Millennials Share The Worst Advice They've Received From Baby Boomers

Millennials Share The Worst Advice They've Received From Baby Boomers



Is there a generation gap? You don't say...

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I was getting my masters degree and we had a guest lecturer come in. He had been CEO of a small company for many years. He basically told us that he stumbled into the job right out of college because he didn't know what to do and gave it a shot. They gave him the assistant CEO position because he had been the assistant manager at a movie theater for a summer. And then 2 years later he became the CEO.

He was basically telling this entire glass of people getting their advance degrees in the hopes to get his position that he got his job on a whim 30 years ago.



The lab tech at one of the schools I teach at is a retired old fella. Comes in maybe 2 hours a day, real early in the morning to set up labs for the day. Basically has the "job" for his own entertainment.

One morning he caught me in the hall and somehow got into telling me how I really ought to find a job with a good pension. Apparently he worked for some commercial chemistry research lab and retired early once he qualified for their pension program. Then, him and some buddies took some of their early retirement money and bought a big parcel of land. They arranged to have it incorporated into a town, that they ran, then sold off pieces of it for housing developments.

So, he's going through this little history lesson in how the economy used to work and I just stand there and nod. In the back of my head, it dawns on me. He thinks I'm an adjunct by choice. He thinks I teach part-time at three different schools with no advancement potential and minimal benefits because I like it.

Hey Boomers, the reason why us god dammed Millenials aren't doing things the way you used to is that those things don't exist anymore. There's no career track jobs in science with just a MS. There's no more salary for life company pensions. I can't just go "buy me some land" and flip it for a profit.




My first retail job, any time I complained about customers or coworkers to my father I would get, "You just have to suck it up. It builds character, and you'll always have something you don't like about your job or coworkers." A few years ago, he lost his help desk job, and nobody wanted to hire him on for an IT position when he's just a couple years shy of retirement age and doesn't have a degree. After a couple years of being unemployed, he realized the gig was up, and took a part time job working in a grocery store across the street from the one I had in high school.

Now, whenever I go to visit him, I always hear something like, "Can you believe this bitch, shikitohno? I just finished building a goddamn corn pyramid, has to be 7 feet tall, and she wants one from the center on the bottom, because she says she can tell those are the freshest. Can you believe it?" No, dad, not a clue at all what you're talking about, but your character sure seems to be growing.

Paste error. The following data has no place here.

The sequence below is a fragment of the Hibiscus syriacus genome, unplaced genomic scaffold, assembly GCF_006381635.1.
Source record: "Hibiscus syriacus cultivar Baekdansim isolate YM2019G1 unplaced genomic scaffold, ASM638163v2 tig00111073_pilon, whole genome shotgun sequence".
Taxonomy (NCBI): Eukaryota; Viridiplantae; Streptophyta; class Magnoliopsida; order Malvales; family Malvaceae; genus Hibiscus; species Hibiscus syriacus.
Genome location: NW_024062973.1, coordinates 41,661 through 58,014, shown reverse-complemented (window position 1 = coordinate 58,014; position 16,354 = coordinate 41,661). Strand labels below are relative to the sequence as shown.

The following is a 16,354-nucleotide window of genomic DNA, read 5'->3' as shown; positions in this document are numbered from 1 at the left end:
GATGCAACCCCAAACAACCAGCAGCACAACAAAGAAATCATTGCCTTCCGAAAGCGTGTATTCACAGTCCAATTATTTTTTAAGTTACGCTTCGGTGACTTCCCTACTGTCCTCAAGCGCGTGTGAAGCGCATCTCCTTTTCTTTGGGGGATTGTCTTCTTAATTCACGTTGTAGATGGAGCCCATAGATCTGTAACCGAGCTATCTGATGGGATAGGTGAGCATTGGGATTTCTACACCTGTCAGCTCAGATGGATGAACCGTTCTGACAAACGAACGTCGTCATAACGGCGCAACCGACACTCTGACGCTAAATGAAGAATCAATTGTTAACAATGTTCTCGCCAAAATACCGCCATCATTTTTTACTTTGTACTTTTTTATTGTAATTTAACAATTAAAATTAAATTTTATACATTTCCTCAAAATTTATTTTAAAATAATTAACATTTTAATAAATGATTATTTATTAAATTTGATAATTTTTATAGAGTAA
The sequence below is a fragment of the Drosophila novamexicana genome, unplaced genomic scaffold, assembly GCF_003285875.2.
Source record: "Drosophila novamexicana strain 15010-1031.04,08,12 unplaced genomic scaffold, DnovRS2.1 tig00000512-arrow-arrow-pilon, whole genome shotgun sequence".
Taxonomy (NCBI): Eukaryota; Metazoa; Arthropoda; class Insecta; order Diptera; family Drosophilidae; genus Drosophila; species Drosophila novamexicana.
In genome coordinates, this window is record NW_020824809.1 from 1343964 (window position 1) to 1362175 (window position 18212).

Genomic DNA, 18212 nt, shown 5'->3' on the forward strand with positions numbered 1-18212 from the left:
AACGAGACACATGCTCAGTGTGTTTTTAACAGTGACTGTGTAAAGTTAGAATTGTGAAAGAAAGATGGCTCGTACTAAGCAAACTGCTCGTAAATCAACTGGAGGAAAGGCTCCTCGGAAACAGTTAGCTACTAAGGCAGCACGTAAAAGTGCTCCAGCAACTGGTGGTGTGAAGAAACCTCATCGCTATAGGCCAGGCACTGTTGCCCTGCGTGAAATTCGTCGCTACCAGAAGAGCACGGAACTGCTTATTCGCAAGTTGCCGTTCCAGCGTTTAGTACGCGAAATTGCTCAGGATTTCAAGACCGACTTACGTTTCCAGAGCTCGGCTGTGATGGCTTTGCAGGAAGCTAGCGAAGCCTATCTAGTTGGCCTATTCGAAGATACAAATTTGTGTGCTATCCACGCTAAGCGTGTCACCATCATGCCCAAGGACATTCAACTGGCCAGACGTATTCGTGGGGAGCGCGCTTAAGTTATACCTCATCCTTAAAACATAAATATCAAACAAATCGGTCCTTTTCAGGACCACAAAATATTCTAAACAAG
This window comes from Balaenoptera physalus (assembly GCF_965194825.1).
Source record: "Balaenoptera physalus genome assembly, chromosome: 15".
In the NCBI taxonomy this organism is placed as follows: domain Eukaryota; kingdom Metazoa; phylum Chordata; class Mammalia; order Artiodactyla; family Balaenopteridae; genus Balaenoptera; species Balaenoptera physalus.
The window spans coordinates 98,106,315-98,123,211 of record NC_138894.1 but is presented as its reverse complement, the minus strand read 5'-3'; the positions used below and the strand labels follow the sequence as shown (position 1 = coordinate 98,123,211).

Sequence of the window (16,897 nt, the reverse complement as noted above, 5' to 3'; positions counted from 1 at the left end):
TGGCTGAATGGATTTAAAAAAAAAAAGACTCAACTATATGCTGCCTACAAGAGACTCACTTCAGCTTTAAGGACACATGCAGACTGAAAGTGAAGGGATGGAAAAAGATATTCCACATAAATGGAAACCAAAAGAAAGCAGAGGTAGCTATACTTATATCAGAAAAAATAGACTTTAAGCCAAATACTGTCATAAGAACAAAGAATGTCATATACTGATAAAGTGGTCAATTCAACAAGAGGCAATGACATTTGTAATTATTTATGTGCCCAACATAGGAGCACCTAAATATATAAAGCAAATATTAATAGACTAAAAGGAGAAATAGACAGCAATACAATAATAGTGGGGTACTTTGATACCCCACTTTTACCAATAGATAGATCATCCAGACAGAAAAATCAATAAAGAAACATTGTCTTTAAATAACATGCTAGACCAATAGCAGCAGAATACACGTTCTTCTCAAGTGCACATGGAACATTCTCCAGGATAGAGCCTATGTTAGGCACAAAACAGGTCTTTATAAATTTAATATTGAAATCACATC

I love being told "be grateful you /have/ a job!"

Then they look on in horror as I explain that I can't afford to live on my own while working over 40 hours a week. I don't get vacations. I don't get sick days. I get absolutely no paid time off, even for shit like Christmas. No time to pursue things I enjoy, no money to see a doctor about my deteriorating jaw.

But it's not their problem, you know? They get to walk away from the conversation.



Once upon a time, just a few years ago, I was a chef in New Orleans. I don't mean I was a burger flipper, fry cook, or glorified garde manger. I mean I was the Chef de Cuisine at one of the hottest new fine-dining restaurants in the Medina of the culinary world (Paris, of course, bears the distinction of being Mecca). Our first year in business we got write-ups in USA Today and the New York Times. We were featured on a few TV shows. We had the backing of one of the city's most influential restaurateurs.

What the public didn't know is that the exotic cuisine they were paying princely sums for, was being made by a dangerously underweight white guy working 90 hour weeks who still couldn't pay the rent on his shared apartment most months, only ate at work, and walked 5 miles each way every day.

I remember the day before my grandfather's funeral, my mother called. I had been working even longer hours than usual - the owner of the restaurant needed me on hand while we opened our new location - and I hadn't been able to see him before he passed away. She asked if I would be able to make it to the funeral. When I told her that I couldn't make it, she gave me the same patronizing line I'd heard a dozen or so times before:

"You know, (real name redacted), there's doing the right thing and there's doing the fun thing. Sometimes you have to give up a little fun to do what's right."

I love and respect my mother, but I issued the berating of a lifetime that night. I asked her what part of my insane schedule, paltry pay, or exhausting walk through dangerous neighborhoods sounded "fun" to her. I asked her how the hell I was going to travel two states without a car - since it had already been established that they neither could nor would accommodate transportation. I told her that since the delusions of her generation and the three before it had stripped the term "middle class" of any basis in reality, all that was left to people of my generation who had been born into the middle class was merely a position on a new spectrum of poverty levels.

She was shocked at the defiance. She was hurt at the vitriol. But she had no choice to concede that I was right.



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